Aug. 9, 1944, three German soldiers put a homemade raft into the Brazos
River as part of their plan for a return trip to Germany. They were
Prisoners of War at a camp
in Robertson County.
They made their Huck Finn-style raft from waterproof GI ponchos and
wood and used umbrellas for sails.
But this wasn't the mighty Mississippi they were attempting to navigate.
This was the Brazos River in August, when its flow is traditionally
at its lowest ebb. The Germans weren't from around there and didn't
know that. According to the Geneva Convention of 1929, prisoners must
be housed in a climate comparable to the one where they were captured.
These soldiers were probably captured in North Africa, but they couldn't
be expected to know much about Texas' dry season.
Meanwhile, back in the
POW camp, three paper mache dolls were substituted for the actual
prisoners, the doll attire complimented by the big blue sunhats that
the prisoners usually wore. It was three days before the ruse was
discovered. By that time, the men had made it 15 miles downstream
from where they set out. A fisherman spotted them they sort
of stood out and and alerted authorities.
An Army pilot from Bryan
on a training mission spotted the Germans from the air. By land came
American soldiers. They lined up on either side of the river and waited
for the prisoners to float by. It's a testament to how the POWs were
treated by Americans that when ordered ashore, they shook their heads
and laughed. A quick, well-placed line of machine gun fire convinced
the Germans POWs to take the matter more seriously.
The same day the three soldiers set off on their float down the Brazos,
another German soldier at the Hearne
camp named Otto Franke walked off a work detail and was soon heard
from again. Two highway patrolmen found him walking along U.S. Highway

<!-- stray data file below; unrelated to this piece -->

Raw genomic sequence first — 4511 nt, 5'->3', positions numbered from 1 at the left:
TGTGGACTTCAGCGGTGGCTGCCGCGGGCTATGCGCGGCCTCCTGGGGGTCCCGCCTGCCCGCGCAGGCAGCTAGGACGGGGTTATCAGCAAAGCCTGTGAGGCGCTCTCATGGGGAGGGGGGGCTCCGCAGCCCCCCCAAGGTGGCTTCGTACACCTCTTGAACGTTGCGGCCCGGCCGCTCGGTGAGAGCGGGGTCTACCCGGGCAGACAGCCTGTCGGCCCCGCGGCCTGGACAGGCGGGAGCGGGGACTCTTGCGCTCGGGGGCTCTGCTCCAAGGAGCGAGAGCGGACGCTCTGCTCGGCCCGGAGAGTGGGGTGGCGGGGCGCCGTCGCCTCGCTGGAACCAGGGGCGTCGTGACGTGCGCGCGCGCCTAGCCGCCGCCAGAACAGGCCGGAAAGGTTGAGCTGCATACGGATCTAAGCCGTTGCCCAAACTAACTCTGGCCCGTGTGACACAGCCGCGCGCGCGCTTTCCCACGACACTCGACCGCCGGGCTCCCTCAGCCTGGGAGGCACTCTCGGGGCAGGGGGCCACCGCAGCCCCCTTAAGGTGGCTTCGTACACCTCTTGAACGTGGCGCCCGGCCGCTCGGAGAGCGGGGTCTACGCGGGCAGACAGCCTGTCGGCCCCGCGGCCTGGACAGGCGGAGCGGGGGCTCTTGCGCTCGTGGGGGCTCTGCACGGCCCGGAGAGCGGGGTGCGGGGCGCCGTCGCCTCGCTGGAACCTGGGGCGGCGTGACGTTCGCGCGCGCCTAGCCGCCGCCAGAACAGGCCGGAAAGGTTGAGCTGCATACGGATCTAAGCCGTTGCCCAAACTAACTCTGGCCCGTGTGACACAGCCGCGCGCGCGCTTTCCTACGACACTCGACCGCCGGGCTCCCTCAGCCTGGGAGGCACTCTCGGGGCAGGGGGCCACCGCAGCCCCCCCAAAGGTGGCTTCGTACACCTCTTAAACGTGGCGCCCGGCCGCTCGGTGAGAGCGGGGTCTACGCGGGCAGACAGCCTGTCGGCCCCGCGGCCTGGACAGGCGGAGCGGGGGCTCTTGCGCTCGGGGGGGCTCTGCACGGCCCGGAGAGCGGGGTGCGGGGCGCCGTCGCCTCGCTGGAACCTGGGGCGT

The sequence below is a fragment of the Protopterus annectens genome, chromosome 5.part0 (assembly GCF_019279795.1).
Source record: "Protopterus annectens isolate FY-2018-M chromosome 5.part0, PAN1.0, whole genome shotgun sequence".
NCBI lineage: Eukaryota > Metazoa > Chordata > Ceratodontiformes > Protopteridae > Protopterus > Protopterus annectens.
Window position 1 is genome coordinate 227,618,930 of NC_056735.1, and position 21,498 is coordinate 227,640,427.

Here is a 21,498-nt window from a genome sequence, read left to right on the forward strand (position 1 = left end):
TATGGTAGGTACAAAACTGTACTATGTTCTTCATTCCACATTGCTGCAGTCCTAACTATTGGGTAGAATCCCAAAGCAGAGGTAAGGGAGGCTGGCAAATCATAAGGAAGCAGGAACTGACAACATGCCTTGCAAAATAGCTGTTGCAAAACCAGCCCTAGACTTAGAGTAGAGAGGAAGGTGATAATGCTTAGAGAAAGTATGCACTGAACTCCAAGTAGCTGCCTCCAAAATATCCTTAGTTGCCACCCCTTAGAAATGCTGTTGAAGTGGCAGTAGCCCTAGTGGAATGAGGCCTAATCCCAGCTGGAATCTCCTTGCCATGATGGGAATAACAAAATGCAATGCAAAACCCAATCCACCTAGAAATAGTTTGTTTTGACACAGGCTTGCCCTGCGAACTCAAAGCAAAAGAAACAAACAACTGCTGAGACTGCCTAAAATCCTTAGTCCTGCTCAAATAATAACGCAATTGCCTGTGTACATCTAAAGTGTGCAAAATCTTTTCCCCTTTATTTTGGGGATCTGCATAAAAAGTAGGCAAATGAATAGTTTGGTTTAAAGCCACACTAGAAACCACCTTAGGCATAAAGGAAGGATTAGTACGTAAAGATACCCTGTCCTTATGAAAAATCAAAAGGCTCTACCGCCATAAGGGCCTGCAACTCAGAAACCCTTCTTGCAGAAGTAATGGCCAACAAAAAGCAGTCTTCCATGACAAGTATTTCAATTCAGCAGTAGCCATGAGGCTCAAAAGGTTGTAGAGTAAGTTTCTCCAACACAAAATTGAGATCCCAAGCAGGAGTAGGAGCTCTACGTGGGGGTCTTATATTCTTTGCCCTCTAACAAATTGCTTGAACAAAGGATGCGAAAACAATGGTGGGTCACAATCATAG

79, "heartily singing German marching songs." An escapee from a camp
in Mexia was
found hollering for help from a tree, where a Brahman bull had him
Those adventurers, all with perhaps more courage than common sense,
were part of the thousands of German POWs in the U.S. during World
War II. By war's end, 78,982 German POWs were housed in 14 camps
throughout the state. Some of them tried to escape. Few of them made
The biggest beneficiaries of the tens of thousands of mostly able-bodied
young Germans assigned to work details were farmers. Most of America's
able-bodied men were off fighting the war, and POWs helped save and
harvest more than a few crops. The farmers and POWs got along quite
well in many instances, and some have even held reunions. Bu it wasn't
In some parts of the state, especially in areas where the population
still spoke German as either a first or second language, there were
grumblings that the German POWs looked to be in a lot better shape
than the American POWs they had seen in the news. The POWs in Texas
were usually young men who joined Hitler's Army because they were
required to by law. The hard-core Nazi sympathizers were sent to a
camp in Oklahoma.
A Nazi POW named Hans Peter Krug, who escaped from a camp in Canada
in 1942, was captured in Texas. Armed with a list of contacts to help
him reach Mexico and Germany, he made it to San
Antonio before a hotel clerk recognized him from a wanted poster.
Krug caused quite a stir when he arrived in court dressed in his Luftwaffe
uniform and belittling American authorities for being so ignorant
and incompetent that he was able to pass forged documents on at least
seven occasions. The U.S. sent him back to prison in Canada.
A month later, the U.S. brought the first treason charges of the war
against a Max Stephan of Detroit for supplying Krug with food, lodging,
and money. Stephan was found guilty and sentenced to die by hanging,
but the sentence was later reduced to life imprisonment.
Krug was returned to Germany after the war and lived out his life
there. Asked in 1992 about his feelings about Stephan, who paid a
terrible price for Krug's few weeks of freedom, Krug said only that
Stephan was a fool, the same thing he had said at Stephan's trial.
The War, The Men and Women, POW Camps, Memorials, Relics, Home Front